All The Things That Could Go Wrong by Stewart Foster


There’s been much talk recently about how reading can improve a person’s empathy. But few writers can see inside people’s heads as well as Stewart Foster, author of The Bubble Boy for children, and We Used To Be Kings (for adult readers).

His latest novel for children, All The Things That Could Go Wrong, deals with the topic of bullying in a terrifically empathetic way, alternating chapters between the points of view of the bully and the bullied.

Alex is struggling in secondary school. He has a lot of worries and his OCD makes doing the most ordinary things, such as leaving the house to go to school, very difficult. This term Sophie and Dan are picking on him, which makes life even harder.

Dan is not doing so well at school either. He’s angry because things have been different since his brother went away, and it’s easier to take out that anger on someone weaker.

So it’s mortifying for the both of them when their mothers, naïve to the ins and outs of school gangs and friendships, arrange for them to meet up outside of school to finish building the raft that Dan started with his brother.

The inevitability of the changing nature of their relationship becomes obvious from the moment that Alex’s and Dan’s mothers force them into spending time together, but Foster manages to eke out every single moment of tension between them, as well as realistically delineating exactly how their relationship changes, why, and at an honest pace. It’s not like they’ll be friends overnight.

The dual narrative works well here in a perfect equilibrium. The reader loves both the voices, so that, unlike some books in which the reader races through one narrative to reach their favourite voice, here, the scales feel well-balanced. What’s more Foster doesn’t insinuate more sympathy to or empathy with either character – they are dealt with equally but differently. Each boy’s perspective pushes the plot along, as well as revealing their gradual realisation not only of their own outward projection of how they want to be seen, but also how they are perceived. In the end of course, they have an insight into who they actually are, and how they can be the best part of themselves.

Alex is a fascinating character in that Foster makes sure that his OCD is not what defines him. He has many other interests and talents, which are easy to identify – it’s just that his OCD gets in his own way. What’s more, Foster doesn’t make the OCD the reason that Alex is bullied – in fact the bullies hardly seem aware of it – other than the physical gloves he wears. For Alex it is the preoccupying factor in his life, but for the bullies, they just pick on him because he projects weakness. In fact, they are satisfied to move onto bullying another victim when the time is right.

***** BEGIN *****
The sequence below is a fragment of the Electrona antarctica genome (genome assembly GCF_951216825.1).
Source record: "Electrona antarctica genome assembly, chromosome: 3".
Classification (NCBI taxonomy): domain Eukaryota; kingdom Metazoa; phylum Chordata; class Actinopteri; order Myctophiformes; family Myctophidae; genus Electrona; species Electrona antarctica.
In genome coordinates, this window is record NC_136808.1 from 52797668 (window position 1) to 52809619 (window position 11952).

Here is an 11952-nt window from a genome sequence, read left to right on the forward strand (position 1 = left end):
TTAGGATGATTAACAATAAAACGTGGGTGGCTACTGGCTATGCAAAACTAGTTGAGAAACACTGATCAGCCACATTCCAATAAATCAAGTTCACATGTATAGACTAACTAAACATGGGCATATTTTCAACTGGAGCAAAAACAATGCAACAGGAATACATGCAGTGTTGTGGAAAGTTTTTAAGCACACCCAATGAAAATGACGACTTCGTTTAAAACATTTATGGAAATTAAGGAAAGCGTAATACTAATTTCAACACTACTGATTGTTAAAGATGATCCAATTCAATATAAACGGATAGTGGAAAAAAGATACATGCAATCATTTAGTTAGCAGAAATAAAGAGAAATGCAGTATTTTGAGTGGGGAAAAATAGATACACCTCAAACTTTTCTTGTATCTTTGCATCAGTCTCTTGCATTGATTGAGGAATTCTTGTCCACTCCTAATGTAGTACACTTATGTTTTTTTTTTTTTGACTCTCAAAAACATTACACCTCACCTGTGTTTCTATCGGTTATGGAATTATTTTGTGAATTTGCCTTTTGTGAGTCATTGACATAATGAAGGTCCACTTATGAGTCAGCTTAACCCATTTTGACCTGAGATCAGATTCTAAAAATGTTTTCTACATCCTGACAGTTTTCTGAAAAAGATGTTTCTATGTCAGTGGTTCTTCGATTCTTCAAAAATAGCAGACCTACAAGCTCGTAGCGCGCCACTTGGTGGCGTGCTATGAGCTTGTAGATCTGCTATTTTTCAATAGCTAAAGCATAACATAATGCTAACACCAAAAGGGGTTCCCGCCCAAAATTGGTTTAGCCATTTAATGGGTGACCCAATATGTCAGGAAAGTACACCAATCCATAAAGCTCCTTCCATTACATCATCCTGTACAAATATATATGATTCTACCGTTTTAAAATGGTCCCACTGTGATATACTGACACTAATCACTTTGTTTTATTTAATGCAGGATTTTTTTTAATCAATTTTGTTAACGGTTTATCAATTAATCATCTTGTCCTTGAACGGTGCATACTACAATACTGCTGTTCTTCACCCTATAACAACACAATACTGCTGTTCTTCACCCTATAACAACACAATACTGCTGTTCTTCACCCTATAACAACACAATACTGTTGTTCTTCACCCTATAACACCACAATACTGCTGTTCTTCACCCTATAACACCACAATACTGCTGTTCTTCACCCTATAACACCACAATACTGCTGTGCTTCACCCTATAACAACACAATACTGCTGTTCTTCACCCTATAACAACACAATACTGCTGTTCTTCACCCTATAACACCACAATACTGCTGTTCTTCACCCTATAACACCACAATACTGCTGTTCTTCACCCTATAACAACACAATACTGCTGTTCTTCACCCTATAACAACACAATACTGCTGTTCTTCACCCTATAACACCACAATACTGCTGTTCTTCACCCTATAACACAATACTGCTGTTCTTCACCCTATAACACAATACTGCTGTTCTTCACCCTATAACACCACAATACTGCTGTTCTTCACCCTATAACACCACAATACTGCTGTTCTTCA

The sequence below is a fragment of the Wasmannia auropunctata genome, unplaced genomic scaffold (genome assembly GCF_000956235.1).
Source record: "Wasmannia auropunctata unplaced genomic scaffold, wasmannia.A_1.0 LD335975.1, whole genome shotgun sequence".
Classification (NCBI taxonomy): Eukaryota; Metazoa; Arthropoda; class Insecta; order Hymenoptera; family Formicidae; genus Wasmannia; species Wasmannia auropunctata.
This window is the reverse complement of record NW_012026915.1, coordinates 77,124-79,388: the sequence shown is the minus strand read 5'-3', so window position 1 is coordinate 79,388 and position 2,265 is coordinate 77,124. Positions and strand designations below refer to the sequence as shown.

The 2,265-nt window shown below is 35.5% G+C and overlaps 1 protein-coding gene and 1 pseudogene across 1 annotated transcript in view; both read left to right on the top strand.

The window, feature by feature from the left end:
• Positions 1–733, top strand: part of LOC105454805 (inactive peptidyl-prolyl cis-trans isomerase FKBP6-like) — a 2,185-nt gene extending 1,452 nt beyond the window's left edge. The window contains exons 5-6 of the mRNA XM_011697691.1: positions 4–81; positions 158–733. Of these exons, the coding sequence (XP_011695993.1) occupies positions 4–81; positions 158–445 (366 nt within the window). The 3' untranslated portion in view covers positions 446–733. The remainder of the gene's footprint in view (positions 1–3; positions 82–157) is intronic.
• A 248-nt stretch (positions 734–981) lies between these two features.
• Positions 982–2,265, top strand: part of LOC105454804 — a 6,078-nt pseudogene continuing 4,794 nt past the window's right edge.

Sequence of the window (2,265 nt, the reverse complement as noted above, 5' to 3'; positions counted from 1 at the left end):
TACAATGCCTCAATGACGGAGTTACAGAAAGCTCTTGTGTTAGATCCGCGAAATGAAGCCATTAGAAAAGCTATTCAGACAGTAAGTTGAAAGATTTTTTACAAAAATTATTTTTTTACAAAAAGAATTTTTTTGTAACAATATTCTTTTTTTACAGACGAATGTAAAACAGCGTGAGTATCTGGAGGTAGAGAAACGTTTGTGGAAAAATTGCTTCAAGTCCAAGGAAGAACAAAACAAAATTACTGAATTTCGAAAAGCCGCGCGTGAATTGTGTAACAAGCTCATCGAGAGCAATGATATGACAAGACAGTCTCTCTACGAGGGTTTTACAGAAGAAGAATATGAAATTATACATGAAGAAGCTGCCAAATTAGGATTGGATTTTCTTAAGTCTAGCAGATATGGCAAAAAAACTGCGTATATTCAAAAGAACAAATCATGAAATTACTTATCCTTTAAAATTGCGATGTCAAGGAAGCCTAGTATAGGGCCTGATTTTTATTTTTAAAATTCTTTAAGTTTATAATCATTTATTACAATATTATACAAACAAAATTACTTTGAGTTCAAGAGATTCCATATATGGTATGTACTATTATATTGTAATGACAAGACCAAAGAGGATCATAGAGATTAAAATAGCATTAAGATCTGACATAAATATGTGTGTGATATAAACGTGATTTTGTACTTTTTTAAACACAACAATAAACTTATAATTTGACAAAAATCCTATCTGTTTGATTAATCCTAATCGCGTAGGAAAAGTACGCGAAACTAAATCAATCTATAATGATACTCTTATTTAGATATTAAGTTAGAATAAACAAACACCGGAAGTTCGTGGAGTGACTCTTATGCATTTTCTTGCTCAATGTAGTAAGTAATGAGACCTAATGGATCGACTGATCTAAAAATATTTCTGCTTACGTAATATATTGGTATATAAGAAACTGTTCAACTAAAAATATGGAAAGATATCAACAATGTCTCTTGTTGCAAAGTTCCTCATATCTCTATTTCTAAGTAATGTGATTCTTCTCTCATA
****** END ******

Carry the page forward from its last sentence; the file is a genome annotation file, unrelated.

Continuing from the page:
Also punctuating the story are Alex’s lists of worries, which he is encouraged to write down by his therapist, and the lists are both highly irrational and yet highly understandable. Written in a different typeface, the lists add yet another insight into his mind.

And Dan too is distinctly likeable, despite his bullying of Alex. He exudes a loneliness, anger and frustration symptomatic of many twelve-year-old boys struggling to understand their place in society, as well as struggling to make sense of a significant change in their home lives – in this case the absence of Dan’s older brother. Foster portrays Dan’s lack of communication with those around him, and as an extra insight into his mind, shows the reader Dan’s letters to his brother. They are immensely poignant.

Because of course, part of what defines us as human beings is our relationships with others – how we handle those around us, and as children not just the friends we make at school, but the changing family dynamic. The worry of Dan’s mother, and the portrayal of Alex’s father in handling his son’s illness, are both treated with brevity and yet clear intelligence. Alex’s frustration in not being able to be the big brother he’d like to be to his sister is also heart-breaking.

But as well as the prodigious character crafting, Foster supplies a page-turning plot, a constant anxiety about what could go wrong for the boys, and an excellent breakdown of bullying. The chapters are short and pithy, the prose perspicuous.

It’s an utterly immersive novel about learning to be yourself, and like yourself. It’s a book that I’d like to shove at primary school teachers to share with their classes because of its brilliant exposition of bullying, but also the kind of book children will read by torchlight under the covers because they need to find out what happens next. When they say ‘not to be missed’, this is the kind of book they mean. You can buy a copy here.